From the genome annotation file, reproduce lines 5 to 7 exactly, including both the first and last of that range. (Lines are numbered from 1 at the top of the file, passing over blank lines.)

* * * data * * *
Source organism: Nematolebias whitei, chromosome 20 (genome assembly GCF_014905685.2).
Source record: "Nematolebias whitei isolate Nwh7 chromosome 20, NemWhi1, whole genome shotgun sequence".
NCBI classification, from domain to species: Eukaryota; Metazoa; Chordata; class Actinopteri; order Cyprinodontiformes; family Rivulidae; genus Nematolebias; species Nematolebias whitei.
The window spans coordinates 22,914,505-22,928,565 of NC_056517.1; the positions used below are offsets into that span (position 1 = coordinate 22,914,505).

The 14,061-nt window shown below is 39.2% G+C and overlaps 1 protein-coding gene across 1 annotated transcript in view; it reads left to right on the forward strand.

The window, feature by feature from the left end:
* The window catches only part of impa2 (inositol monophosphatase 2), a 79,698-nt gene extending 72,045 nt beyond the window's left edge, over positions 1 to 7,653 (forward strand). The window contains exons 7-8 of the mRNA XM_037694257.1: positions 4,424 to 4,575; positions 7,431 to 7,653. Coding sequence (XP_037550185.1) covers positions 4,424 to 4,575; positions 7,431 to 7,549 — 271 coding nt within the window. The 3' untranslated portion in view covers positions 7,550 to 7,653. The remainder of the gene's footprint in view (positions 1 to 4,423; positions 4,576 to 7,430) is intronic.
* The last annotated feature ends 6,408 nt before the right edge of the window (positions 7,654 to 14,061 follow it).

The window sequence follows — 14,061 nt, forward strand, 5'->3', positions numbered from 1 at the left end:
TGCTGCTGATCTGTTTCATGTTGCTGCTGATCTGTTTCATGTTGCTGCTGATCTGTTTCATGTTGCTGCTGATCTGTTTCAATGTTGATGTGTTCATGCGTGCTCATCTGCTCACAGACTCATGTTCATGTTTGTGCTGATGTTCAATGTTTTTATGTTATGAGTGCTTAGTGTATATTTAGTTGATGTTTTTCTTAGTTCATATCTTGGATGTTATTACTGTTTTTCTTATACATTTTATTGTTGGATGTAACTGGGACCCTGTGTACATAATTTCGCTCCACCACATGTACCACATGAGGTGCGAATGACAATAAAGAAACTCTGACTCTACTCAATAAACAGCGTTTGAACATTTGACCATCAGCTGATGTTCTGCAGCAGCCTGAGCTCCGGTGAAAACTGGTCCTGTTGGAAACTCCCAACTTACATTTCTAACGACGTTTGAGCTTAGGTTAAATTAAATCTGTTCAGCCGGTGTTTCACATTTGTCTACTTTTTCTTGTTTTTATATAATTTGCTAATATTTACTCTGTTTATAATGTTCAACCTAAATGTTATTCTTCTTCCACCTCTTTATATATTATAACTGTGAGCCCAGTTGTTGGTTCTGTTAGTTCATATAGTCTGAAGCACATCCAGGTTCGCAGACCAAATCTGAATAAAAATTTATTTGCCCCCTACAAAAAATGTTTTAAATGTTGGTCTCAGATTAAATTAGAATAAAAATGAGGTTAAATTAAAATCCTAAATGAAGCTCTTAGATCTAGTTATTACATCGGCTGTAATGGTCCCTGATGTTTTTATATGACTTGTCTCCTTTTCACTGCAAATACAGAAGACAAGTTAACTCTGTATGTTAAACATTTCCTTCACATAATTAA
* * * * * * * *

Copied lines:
The 14,061-nt window shown below is 39.2% G+C and overlaps 1 protein-coding gene across 1 annotated transcript in view; it reads left to right on the forward strand.

The window, feature by feature from the left end:
* The window catches only part of impa2 (inositol monophosphatase 2), a 79,698-nt gene extending 72,045 nt beyond the window's left edge, over positions 1 to 7,653 (forward strand). The window contains exons 7-8 of the mRNA XM_037694257.1: positions 4,424 to 4,575; positions 7,431 to 7,653. Coding sequence (XP_037550185.1) covers positions 4,424 to 4,575; positions 7,431 to 7,549 — 271 coding nt within the window. The 3' untranslated portion in view covers positions 7,550 to 7,653. The remainder of the gene's footprint in view (positions 1 to 4,423; positions 4,576 to 7,430) is intronic.